Ken Barth Ph.D.

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Ken Barth

Postdoctoral Associate

Address: Boston University Department of Medicine, Section of Infectious Diseases. 650 Albany st. X-620. Boston, MA 02118

Email: kbarth@bu.edu

Office: 617-414-8071




 

About Me:

I have been transformed into a diehard Bills and Sabres fan as a result of being a proud Buffalo, New York native. I have a large family, most of which have remained in the western New York area. I love activities within the outdoors, whether its fishing, camping, boating, or sports. I recently completed my graduate degree in Microbiology from the University of Rochester: School of Medicine. My doctoral research focused on reactive nitrogen species and Neisseria gonorrhoeae, the causative agent of the sexually transmitted disease gonorrhea. Studies examined the metabolism of nitric oxide by Neisseria gonorrhoeae and other commensal Neisseria species. In addition, we discovered very high level resistance of the gonococcus to another reactive nitrogen species, peroxynitrite, commonly produced within immune cells as a mechanism of intracellular killing. I recently moved to Boston to join the Genco laboratory at Boston University Medical Center in order to begin work on another Gram-negative bacterial species, Porphyromonas gingivalis.

Education:

Postdoctoral Fellow, Boston University School of Medicine, Department of Medicine; Boston, MA

Ph.D Microbiology, University of Rochester: School of Medicine and Dentistry; Rochester, NY

M.S. Microbiology, University of Rochester: School of Medicine and Dentistry; Rochester, NY

B.S. Biology, Niagara University; NY

Research:

I am most interested within the interface between pathogen and host, in context of innate immunity. Often researchers study the symptoms within a host during a specific disease, yet the interactions of how a pathogen is able to subvert, avoid, or overcome the normal functioning of the immune response is overlooked. These evolved mechanisms highlight the complexities of bacterial virulence. Current research involves P. gingivalis, a pathogen that has been linked to periodontal disease and atherosclerosis. During P. gingivalis infection there is an increase in local inflammation, cytokine/chemokine production levels, as well as Toll-like receptor expression. In order to study the effects of bacterial infection in context of atherosclerosis, we utilize primary endothelial cells. These serve as a model for not only proper activation of the innate immune response, but also deciphering any alteration to the normal signaling pathways as a result of bacterial intervention.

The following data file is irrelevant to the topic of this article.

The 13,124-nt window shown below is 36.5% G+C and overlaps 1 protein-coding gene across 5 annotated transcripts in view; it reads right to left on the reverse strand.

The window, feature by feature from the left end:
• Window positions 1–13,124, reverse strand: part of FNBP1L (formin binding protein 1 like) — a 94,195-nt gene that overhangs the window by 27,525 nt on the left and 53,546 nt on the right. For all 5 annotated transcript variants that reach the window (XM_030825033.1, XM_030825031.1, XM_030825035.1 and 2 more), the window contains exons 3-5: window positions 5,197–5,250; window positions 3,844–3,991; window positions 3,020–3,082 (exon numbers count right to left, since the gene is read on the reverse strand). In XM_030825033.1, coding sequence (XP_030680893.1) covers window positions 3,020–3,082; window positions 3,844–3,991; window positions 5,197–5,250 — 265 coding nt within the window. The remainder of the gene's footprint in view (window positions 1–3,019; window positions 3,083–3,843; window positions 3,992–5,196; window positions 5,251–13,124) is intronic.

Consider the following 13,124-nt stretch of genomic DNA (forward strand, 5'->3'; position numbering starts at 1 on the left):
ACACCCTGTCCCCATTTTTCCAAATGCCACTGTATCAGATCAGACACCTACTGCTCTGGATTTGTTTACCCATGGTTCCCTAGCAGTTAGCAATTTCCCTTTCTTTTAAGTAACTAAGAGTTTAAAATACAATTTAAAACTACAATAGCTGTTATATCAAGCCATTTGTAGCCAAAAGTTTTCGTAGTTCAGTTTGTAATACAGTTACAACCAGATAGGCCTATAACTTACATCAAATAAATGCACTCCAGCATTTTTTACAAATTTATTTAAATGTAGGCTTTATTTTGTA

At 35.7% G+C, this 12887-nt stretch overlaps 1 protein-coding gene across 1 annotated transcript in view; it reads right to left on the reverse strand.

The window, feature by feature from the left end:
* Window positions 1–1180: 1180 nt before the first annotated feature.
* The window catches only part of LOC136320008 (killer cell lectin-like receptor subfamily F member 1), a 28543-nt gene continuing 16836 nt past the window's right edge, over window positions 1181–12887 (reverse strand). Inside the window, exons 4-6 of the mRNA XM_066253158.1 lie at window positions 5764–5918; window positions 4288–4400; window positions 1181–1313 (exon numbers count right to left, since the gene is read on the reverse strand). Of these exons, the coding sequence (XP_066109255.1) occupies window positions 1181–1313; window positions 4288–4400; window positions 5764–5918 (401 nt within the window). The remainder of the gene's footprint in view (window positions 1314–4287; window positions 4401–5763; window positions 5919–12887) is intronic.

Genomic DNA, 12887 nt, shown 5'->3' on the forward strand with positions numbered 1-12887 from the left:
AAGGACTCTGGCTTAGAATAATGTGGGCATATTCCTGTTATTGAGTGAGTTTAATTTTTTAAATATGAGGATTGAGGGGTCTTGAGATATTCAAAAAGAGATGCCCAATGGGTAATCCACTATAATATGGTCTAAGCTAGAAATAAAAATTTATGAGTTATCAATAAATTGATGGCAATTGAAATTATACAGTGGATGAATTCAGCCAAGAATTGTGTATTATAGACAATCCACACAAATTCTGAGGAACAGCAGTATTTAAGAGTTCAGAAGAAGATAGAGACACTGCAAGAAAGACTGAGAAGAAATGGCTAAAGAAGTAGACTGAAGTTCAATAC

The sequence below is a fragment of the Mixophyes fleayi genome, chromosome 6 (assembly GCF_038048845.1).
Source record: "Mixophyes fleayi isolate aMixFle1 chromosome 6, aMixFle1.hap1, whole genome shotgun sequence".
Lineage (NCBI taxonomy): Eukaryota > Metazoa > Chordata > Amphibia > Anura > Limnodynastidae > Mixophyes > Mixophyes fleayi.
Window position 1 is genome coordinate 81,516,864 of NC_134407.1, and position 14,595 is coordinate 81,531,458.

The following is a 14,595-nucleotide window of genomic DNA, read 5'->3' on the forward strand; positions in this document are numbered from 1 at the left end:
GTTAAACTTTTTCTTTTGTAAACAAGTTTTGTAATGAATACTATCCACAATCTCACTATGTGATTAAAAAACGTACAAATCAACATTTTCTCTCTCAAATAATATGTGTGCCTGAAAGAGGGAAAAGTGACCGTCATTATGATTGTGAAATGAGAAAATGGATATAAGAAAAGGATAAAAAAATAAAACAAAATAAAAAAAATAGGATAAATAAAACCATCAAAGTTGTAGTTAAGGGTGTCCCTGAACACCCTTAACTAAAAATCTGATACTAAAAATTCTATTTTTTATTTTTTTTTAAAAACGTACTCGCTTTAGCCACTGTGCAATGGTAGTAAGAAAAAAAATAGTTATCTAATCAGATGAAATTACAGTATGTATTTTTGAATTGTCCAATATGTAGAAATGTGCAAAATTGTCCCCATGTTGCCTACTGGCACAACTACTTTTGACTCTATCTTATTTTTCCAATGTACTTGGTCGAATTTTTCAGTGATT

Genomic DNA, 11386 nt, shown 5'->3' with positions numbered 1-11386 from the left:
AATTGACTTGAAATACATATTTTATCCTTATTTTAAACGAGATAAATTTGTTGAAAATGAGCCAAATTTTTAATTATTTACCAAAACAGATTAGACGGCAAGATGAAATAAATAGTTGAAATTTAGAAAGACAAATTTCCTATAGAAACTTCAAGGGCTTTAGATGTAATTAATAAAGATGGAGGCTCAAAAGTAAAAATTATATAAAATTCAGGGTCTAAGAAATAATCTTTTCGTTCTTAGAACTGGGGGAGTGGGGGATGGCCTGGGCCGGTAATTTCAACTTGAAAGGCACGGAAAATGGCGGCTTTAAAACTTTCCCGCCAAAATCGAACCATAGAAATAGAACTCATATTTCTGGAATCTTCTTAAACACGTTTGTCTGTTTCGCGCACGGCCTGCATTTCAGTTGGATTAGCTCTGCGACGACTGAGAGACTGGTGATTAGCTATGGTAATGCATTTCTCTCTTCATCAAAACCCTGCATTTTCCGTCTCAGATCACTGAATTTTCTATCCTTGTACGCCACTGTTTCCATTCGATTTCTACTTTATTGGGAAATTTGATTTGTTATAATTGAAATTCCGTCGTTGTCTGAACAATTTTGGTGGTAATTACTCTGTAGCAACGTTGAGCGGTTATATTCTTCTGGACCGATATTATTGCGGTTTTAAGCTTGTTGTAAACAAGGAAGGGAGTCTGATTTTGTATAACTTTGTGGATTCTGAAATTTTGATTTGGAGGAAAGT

Publications:

Barth K, Remick DG, Genco CA. Disruption of immune regulation by microbial pathogens and resulting chronic inflammation. J Cell Physiol. 2013 Jul;228(7):1413-22. Abstract / Full Text

Hayashi C, Papadopoulos G, Gudino CV, Weinberg EO, Barth KR, Madrigal AG, Chen Y, Ning H, LaValley M, Gibson FC 3rd, Hamilton JA, Genco CA. Protective role for TLR4 signaling in atherosclerosis progression as revealed by infection with a common oral pathogen. J Immunol. 2012 Oct 1;189(7):3681-8. Abstract / Full Text

Madrigal AG, Barth K, Papadopoulos G, Genco CA. Pathogen-mediated proteolysis of the cell death regulator RIPK1 and the host defense modulator RIPK2 in human aortic endothelial cells. PLoS Pathog. 2012;8(6):e1002723. doi: 10.1371/journal.ppat.1002723. Epub 2012 Jun 7. Abstract / Full Text

Barth, K., Isabella, V., and V. L. Clark. Biochemical and genomic analysis of the denitrification pathway within the Neisseria genus. Microbiol. Accepted August, 2009.

Barth, K., Isabella, V., Wright, L., and V. L. Clark. Resistance to reactive nitrogen species in Neisseria gonorrhoeae.2009. Microbiol 155: 2532-2545.

Barth, K. & V. L. Clark. Differences in nitric oxide steady states between arginine, hypoxanthine, uracil auxotrophs (AHU) and non-AHU strains of Neisseria gonorrhoeae during anaerobic respiration in the presence of nitrite. 2008. Can J Microbiol 54: 639-646

Isabella, V., Wright, L., Barth, K., Spence, J. M., Grogan, S., Genco, C. A., and V. L. Clark. cis- and trans-acting elements involved in regulation of norB (norZ), the gene encoding nitric oxide reductase in Neisseria gonorrhoeae. 2008. Microbiology. 154: 226-239.

Clark, V. L., Isabella, V. M., Barth, K., and T. Overton. 2008. Regulation and function of the Neisserial denitrification pathway: life with limited oxygen. Caroline Genco and Lee Wetzler, editors. Neisseria: ­Molecular Mechanisms of Pathogenesis. Horizon Scientific Press, Norwich, UK., In press.

 

 

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August 1, 2014
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of BU School of Medicine